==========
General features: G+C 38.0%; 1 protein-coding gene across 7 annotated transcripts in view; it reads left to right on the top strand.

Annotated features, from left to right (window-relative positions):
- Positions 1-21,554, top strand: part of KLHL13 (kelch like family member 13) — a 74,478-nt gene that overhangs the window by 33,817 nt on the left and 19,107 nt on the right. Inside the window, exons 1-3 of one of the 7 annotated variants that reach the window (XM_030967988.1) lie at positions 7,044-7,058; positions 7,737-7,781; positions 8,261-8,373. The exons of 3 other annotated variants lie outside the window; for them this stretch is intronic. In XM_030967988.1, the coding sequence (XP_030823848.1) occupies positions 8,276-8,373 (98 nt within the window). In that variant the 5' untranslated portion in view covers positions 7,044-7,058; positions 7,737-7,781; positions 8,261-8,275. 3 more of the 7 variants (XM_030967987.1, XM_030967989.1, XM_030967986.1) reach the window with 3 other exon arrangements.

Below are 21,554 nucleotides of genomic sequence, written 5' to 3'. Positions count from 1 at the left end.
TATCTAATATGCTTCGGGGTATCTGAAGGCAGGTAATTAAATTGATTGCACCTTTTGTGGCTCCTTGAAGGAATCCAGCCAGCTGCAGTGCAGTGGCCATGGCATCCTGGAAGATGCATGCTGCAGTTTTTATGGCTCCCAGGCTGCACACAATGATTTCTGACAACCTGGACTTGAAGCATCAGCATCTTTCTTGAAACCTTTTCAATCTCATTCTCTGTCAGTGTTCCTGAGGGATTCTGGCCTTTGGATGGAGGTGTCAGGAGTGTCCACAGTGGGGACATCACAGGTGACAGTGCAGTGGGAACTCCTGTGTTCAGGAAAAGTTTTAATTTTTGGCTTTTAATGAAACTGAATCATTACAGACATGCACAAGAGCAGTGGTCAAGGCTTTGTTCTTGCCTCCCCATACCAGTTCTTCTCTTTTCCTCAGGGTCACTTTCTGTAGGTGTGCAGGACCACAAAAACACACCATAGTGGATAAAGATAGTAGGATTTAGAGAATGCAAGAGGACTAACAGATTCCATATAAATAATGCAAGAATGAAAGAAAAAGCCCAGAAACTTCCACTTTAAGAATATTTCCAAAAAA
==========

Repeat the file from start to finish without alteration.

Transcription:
General features: G+C 38.0%; 1 protein-coding gene across 7 annotated transcripts in view; it reads left to right on the top strand.

Annotated features, from left to right (window-relative positions):
- Positions 1-21,554, top strand: part of KLHL13 (kelch like family member 13) — a 74,478-nt gene that overhangs the window by 33,817 nt on the left and 19,107 nt on the right. Inside the window, exons 1-3 of one of the 7 annotated variants that reach the window (XM_030967988.1) lie at positions 7,044-7,058; positions 7,737-7,781; positions 8,261-8,373. The exons of 3 other annotated variants lie outside the window; for them this stretch is intronic. In XM_030967988.1, the coding sequence (XP_030823848.1) occupies positions 8,276-8,373 (98 nt within the window). In that variant the 5' untranslated portion in view covers positions 7,044-7,058; positions 7,737-7,781; positions 8,261-8,275. 3 more of the 7 variants (XM_030967987.1, XM_030967989.1, XM_030967986.1) reach the window with 3 other exon arrangements.

Below are 21,554 nucleotides of genomic sequence, written 5' to 3'. Positions count from 1 at the left end.
TATCTAATATGCTTCGGGGTATCTGAAGGCAGGTAATTAAATTGATTGCACCTTTTGTGGCTCCTTGAAGGAATCCAGCCAGCTGCAGTGCAGTGGCCATGGCATCCTGGAAGATGCATGCTGCAGTTTTTATGGCTCCCAGGCTGCACACAATGATTTCTGACAACCTGGACTTGAAGCATCAGCATCTTTCTTGAAACCTTTTCAATCTCATTCTCTGTCAGTGTTCCTGAGGGATTCTGGCCTTTGGATGGAGGTGTCAGGAGTGTCCACAGTGGGGACATCACAGGTGACAGTGCAGTGGGAACTCCTGTGTTCAGGAAAAGTTTTAATTTTTGGCTTTTAATGAAACTGAATCATTACAGACATGCACAAGAGCAGTGGTCAAGGCTTTGTTCTTGCCTCCCCATACCAGTTCTTCTCTTTTCCTCAGGGTCACTTTCTGTAGGTGTGCAGGACCACAAAAACACACCATAGTGGATAAAGATAGTAGGATTTAGAGAATGCAAGAGGACTAACAGATTCCATATAAATAATGCAAGAATGAAAGAAAAAGCCCAGAAACTTCCACTTTAAGAATATTTCCAAAAAA